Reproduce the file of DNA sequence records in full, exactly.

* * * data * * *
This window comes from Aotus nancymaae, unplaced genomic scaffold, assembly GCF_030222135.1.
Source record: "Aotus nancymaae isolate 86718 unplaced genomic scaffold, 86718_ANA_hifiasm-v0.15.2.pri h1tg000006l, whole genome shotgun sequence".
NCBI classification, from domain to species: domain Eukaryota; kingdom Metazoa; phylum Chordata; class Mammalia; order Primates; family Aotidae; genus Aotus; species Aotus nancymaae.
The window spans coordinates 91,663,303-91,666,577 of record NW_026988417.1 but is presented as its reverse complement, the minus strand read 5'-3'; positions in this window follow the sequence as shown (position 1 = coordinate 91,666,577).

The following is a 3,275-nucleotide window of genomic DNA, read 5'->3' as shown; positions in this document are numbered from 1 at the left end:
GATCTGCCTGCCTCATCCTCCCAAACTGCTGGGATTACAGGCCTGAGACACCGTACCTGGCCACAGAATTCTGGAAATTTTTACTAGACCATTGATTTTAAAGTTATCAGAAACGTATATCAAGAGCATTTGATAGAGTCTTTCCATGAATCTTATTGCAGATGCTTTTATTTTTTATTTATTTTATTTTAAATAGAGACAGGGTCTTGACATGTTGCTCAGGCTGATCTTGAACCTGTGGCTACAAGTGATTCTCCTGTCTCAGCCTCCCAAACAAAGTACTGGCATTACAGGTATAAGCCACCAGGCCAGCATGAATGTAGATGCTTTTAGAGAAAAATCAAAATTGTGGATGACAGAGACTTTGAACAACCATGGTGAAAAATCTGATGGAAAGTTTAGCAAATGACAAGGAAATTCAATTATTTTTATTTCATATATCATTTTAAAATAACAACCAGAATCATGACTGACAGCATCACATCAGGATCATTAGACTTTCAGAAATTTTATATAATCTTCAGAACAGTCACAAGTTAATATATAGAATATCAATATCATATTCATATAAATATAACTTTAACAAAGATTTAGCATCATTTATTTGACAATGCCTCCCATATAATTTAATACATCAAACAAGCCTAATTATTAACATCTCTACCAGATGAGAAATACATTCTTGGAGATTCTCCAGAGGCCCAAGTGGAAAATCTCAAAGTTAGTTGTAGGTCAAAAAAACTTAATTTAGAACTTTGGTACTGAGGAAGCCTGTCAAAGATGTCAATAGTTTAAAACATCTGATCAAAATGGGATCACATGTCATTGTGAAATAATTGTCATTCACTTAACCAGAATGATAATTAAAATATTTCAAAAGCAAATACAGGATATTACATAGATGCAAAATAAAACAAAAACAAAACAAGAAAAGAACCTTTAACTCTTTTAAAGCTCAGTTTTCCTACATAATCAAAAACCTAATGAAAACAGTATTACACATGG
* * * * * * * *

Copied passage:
This window comes from Aotus nancymaae, unplaced genomic scaffold, assembly GCF_030222135.1.
Source record: "Aotus nancymaae isolate 86718 unplaced genomic scaffold, 86718_ANA_hifiasm-v0.15.2.pri h1tg000006l, whole genome shotgun sequence".
NCBI classification, from domain to species: domain Eukaryota; kingdom Metazoa; phylum Chordata; class Mammalia; order Primates; family Aotidae; genus Aotus; species Aotus nancymaae.
The window spans coordinates 91,663,303-91,666,577 of record NW_026988417.1 but is presented as its reverse complement, the minus strand read 5'-3'; positions in this window follow the sequence as shown (position 1 = coordinate 91,666,577).

The following is a 3,275-nucleotide window of genomic DNA, read 5'->3' as shown; positions in this document are numbered from 1 at the left end:
GATCTGCCTGCCTCATCCTCCCAAACTGCTGGGATTACAGGCCTGAGACACCGTACCTGGCCACAGAATTCTGGAAATTTTTACTAGACCATTGATTTTAAAGTTATCAGAAACGTATATCAAGAGCATTTGATAGAGTCTTTCCATGAATCTTATTGCAGATGCTTTTATTTTTTATTTATTTTATTTTAAATAGAGACAGGGTCTTGACATGTTGCTCAGGCTGATCTTGAACCTGTGGCTACAAGTGATTCTCCTGTCTCAGCCTCCCAAACAAAGTACTGGCATTACAGGTATAAGCCACCAGGCCAGCATGAATGTAGATGCTTTTAGAGAAAAATCAAAATTGTGGATGACAGAGACTTTGAACAACCATGGTGAAAAATCTGATGGAAAGTTTAGCAAATGACAAGGAAATTCAATTATTTTTATTTCATATATCATTTTAAAATAACAACCAGAATCATGACTGACAGCATCACATCAGGATCATTAGACTTTCAGAAATTTTATATAATCTTCAGAACAGTCACAAGTTAATATATAGAATATCAATATCATATTCATATAAATATAACTTTAACAAAGATTTAGCATCATTTATTTGACAATGCCTCCCATATAATTTAATACATCAAACAAGCCTAATTATTAACATCTCTACCAGATGAGAAATACATTCTTGGAGATTCTCCAGAGGCCCAAGTGGAAAATCTCAAAGTTAGTTGTAGGTCAAAAAAACTTAATTTAGAACTTTGGTACTGAGGAAGCCTGTCAAAGATGTCAATAGTTTAAAACATCTGATCAAAATGGGATCACATGTCATTGTGAAATAATTGTCATTCACTTAACCAGAATGATAATTAAAATATTTCAAAAGCAAATACAGGATATTACATAGATGCAAAATAAAACAAAAACAAAACAAGAAAAGAACCTTTAACTCTTTTAAAGCTCAGTTTTCCTACATAATCAAAAACCTAATGAAAACAGTATTACACATGG